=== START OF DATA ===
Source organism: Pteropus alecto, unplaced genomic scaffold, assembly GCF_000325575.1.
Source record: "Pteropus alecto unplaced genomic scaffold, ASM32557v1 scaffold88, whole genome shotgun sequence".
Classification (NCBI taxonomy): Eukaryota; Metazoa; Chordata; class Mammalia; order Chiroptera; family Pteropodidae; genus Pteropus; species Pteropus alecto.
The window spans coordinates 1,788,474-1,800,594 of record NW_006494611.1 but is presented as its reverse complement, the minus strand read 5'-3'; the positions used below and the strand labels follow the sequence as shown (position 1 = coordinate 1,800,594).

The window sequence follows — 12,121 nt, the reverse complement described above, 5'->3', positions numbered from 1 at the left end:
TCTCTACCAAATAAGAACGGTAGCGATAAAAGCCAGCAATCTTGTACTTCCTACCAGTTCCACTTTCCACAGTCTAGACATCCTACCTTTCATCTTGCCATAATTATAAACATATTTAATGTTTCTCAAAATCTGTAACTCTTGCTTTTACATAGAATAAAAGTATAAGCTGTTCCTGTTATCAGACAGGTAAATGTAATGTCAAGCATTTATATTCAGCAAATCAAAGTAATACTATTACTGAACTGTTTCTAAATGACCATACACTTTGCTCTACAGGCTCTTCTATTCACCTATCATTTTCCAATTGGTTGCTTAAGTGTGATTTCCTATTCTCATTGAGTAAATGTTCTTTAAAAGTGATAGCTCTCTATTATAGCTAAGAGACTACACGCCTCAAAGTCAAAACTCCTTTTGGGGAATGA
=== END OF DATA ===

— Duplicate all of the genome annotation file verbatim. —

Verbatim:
Source organism: Pteropus alecto, unplaced genomic scaffold, assembly GCF_000325575.1.
Source record: "Pteropus alecto unplaced genomic scaffold, ASM32557v1 scaffold88, whole genome shotgun sequence".
Classification (NCBI taxonomy): Eukaryota; Metazoa; Chordata; class Mammalia; order Chiroptera; family Pteropodidae; genus Pteropus; species Pteropus alecto.
The window spans coordinates 1,788,474-1,800,594 of record NW_006494611.1 but is presented as its reverse complement, the minus strand read 5'-3'; the positions used below and the strand labels follow the sequence as shown (position 1 = coordinate 1,800,594).

The window sequence follows — 12,121 nt, the reverse complement described above, 5'->3', positions numbered from 1 at the left end:
TCTCTACCAAATAAGAACGGTAGCGATAAAAGCCAGCAATCTTGTACTTCCTACCAGTTCCACTTTCCACAGTCTAGACATCCTACCTTTCATCTTGCCATAATTATAAACATATTTAATGTTTCTCAAAATCTGTAACTCTTGCTTTTACATAGAATAAAAGTATAAGCTGTTCCTGTTATCAGACAGGTAAATGTAATGTCAAGCATTTATATTCAGCAAATCAAAGTAATACTATTACTGAACTGTTTCTAAATGACCATACACTTTGCTCTACAGGCTCTTCTATTCACCTATCATTTTCCAATTGGTTGCTTAAGTGTGATTTCCTATTCTCATTGAGTAAATGTTCTTTAAAAGTGATAGCTCTCTATTATAGCTAAGAGACTACACGCCTCAAAGTCAAAACTCCTTTTGGGGAATGA